There were several instances when those various attributes that make him special stood out. Like his communication with Saha and Ashwin. In the early phase of his association with Ashwin, playing his 80th Test and with more centuries than him, the off-spinner would often come up to and pass on an observation or piece of advice.

But shortly, Iyer looked like the more assertive, composed partner, shielding him from a particularly hostile spell from Tim Southee and walking up to him whenever he was beaten or the ball misbehaved, often extending a pat of assurance or words of comfort.

The pair ran exceptionally well at the start of their match-changing 53-run partnership, dishevelling New Zealand’s plans to target Ashwin. Their first 21 runs changed the game’s momentum, as they struck four boundaries and ran stealthily, as though it were the middle overs of a one-day game.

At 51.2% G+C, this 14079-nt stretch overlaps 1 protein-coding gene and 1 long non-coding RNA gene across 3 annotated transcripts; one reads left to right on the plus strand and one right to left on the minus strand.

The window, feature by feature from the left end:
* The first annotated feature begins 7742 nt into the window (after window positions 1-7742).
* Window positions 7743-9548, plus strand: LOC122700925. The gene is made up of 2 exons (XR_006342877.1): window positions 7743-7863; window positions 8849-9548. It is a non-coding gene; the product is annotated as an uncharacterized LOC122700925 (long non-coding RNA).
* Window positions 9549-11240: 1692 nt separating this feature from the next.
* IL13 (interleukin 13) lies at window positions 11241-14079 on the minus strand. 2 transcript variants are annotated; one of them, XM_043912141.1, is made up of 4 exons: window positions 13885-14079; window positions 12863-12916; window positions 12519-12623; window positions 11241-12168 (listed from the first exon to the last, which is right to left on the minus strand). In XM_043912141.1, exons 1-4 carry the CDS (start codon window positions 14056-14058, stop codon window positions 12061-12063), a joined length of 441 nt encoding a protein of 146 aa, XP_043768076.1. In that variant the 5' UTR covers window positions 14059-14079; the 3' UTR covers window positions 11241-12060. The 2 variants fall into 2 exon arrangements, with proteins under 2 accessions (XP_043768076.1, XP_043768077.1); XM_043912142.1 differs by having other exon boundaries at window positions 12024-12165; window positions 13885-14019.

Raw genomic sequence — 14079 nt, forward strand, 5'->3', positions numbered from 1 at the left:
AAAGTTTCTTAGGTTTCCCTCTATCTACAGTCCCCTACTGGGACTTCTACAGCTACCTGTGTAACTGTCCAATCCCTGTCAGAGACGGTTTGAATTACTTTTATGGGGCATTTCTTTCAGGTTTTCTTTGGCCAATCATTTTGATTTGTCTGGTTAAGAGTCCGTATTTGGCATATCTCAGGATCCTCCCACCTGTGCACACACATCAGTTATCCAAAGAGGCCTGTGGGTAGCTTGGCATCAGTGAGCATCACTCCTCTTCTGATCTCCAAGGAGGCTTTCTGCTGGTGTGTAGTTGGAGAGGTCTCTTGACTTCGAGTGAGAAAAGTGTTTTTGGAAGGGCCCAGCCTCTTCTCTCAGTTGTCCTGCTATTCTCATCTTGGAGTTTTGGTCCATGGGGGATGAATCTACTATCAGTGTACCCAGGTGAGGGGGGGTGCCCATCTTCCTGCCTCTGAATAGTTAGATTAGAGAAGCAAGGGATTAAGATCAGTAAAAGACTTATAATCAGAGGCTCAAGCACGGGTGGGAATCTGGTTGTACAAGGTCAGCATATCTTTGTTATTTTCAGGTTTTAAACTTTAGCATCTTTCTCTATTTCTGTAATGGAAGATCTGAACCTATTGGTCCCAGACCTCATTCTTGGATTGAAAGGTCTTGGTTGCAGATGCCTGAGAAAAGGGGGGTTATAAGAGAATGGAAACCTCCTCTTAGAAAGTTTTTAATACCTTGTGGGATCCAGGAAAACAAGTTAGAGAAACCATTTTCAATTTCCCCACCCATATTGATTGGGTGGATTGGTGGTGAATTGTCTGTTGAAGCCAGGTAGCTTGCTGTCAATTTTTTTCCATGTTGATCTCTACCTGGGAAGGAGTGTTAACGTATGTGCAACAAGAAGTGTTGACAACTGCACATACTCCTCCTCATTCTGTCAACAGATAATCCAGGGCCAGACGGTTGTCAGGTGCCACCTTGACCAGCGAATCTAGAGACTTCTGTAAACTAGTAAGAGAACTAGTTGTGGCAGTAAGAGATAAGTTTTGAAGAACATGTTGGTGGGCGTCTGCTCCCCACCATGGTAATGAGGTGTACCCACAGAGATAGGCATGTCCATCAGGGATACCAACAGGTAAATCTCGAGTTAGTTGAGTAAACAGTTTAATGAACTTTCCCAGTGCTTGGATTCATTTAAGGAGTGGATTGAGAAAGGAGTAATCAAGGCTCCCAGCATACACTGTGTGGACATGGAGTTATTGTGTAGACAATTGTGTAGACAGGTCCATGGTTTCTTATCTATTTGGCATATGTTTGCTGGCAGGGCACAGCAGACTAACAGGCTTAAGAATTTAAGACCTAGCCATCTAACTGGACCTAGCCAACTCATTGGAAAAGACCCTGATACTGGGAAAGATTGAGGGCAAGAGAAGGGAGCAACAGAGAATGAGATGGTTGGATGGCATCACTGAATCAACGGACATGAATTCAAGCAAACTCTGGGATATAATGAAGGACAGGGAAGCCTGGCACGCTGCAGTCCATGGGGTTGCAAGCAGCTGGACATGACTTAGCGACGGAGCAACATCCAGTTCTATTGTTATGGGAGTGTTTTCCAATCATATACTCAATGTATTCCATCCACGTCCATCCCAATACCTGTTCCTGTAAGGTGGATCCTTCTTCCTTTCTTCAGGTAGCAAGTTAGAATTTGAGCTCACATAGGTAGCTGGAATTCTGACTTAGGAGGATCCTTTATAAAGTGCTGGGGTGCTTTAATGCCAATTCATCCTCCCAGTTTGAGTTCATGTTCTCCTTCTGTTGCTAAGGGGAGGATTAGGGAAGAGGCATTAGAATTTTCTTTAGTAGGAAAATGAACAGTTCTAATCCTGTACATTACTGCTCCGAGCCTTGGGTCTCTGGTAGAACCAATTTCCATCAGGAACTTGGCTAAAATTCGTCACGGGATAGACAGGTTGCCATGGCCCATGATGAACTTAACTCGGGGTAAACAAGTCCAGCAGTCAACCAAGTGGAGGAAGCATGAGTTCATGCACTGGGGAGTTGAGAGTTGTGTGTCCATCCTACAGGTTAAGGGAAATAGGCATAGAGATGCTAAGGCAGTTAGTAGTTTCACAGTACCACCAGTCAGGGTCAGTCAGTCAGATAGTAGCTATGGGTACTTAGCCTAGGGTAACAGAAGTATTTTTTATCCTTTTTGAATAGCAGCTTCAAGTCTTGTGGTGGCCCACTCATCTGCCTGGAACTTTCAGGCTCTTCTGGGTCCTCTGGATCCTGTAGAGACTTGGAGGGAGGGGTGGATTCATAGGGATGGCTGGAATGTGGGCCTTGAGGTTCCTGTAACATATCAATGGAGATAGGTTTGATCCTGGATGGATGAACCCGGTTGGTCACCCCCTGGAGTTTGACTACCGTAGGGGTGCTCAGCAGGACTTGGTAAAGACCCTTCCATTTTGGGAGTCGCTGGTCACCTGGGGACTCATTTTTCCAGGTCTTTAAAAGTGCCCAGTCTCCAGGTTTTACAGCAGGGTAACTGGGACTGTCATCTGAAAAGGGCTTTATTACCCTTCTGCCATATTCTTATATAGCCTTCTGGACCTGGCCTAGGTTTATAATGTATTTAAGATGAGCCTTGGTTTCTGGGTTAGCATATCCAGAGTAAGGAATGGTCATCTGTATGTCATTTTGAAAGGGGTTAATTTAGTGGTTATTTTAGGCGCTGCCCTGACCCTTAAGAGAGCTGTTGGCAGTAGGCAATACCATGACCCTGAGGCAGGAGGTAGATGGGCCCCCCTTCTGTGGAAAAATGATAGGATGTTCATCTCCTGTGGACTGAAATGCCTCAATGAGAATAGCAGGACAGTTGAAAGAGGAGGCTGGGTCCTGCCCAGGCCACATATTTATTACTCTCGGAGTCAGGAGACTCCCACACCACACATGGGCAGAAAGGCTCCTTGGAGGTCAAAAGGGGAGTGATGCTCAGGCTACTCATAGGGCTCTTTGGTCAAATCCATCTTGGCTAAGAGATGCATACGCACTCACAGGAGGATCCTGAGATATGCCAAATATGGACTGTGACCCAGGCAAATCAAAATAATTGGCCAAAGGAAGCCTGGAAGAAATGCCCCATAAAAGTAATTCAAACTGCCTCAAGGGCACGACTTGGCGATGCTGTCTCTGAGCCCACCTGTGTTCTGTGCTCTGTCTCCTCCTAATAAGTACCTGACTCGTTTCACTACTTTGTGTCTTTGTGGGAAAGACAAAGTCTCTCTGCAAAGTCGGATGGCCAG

New Zealand were rattled, their energy dissipated, and suddenly India seemed the more ascendant side. Trading the early blows, they pushed New Zealand onto the back-foot, from where they could not claw back.

With each passing ball, Iyer’s maturity seemed to swell, as if he was growing older with each ball. Caution was the predominant tone of his batting, but he did not sequester into a shell, punishing even the semi-loose balls, ticking a single or brace whenever he could with nudges, clips and deflections, demonstrating that he considers accumulation just as vital as stroke-making.